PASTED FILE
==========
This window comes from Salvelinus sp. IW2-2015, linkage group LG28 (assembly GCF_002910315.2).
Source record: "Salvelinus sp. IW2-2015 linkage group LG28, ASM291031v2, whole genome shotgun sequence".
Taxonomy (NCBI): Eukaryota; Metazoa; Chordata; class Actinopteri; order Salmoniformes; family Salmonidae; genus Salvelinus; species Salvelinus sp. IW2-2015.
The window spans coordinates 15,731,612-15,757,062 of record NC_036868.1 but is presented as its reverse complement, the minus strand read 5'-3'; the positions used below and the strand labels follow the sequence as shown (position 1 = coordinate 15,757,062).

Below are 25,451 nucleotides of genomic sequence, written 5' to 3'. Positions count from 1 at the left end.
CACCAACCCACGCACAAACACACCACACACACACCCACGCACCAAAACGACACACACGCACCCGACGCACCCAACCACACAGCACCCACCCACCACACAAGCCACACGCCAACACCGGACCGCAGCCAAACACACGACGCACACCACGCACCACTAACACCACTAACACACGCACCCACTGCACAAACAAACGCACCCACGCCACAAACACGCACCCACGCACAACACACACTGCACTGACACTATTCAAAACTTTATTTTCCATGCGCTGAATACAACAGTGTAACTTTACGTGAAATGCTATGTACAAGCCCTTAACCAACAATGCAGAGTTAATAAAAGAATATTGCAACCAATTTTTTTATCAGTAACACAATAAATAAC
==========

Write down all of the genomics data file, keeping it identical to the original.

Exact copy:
This window comes from Salvelinus sp. IW2-2015, linkage group LG28 (assembly GCF_002910315.2).
Source record: "Salvelinus sp. IW2-2015 linkage group LG28, ASM291031v2, whole genome shotgun sequence".
Taxonomy (NCBI): Eukaryota; Metazoa; Chordata; class Actinopteri; order Salmoniformes; family Salmonidae; genus Salvelinus; species Salvelinus sp. IW2-2015.
The window spans coordinates 15,731,612-15,757,062 of record NC_036868.1 but is presented as its reverse complement, the minus strand read 5'-3'; the positions used below and the strand labels follow the sequence as shown (position 1 = coordinate 15,757,062).

Below are 25,451 nucleotides of genomic sequence, written 5' to 3'. Positions count from 1 at the left end.
CACCAACCCACGCACAAACACACCACACACACACCCACGCACCAAAACGACACACACGCACCCGACGCACCCAACCACACAGCACCCACCCACCACACAAGCCACACGCCAACACCGGACCGCAGCCAAACACACGACGCACACCACGCACCACTAACACCACTAACACACGCACCCACTGCACAAACAAACGCACCCACGCCACAAACACGCACCCACGCACAACACACACTGCACTGACACTATTCAAAACTTTATTTTCCATGCGCTGAATACAACAGTGTAACTTTACGTGAAATGCTATGTACAAGCCCTTAACCAACAATGCAGAGTTAATAAAAGAATATTGCAACCAATTTTTTTATCAGTAACACAATAAATAAC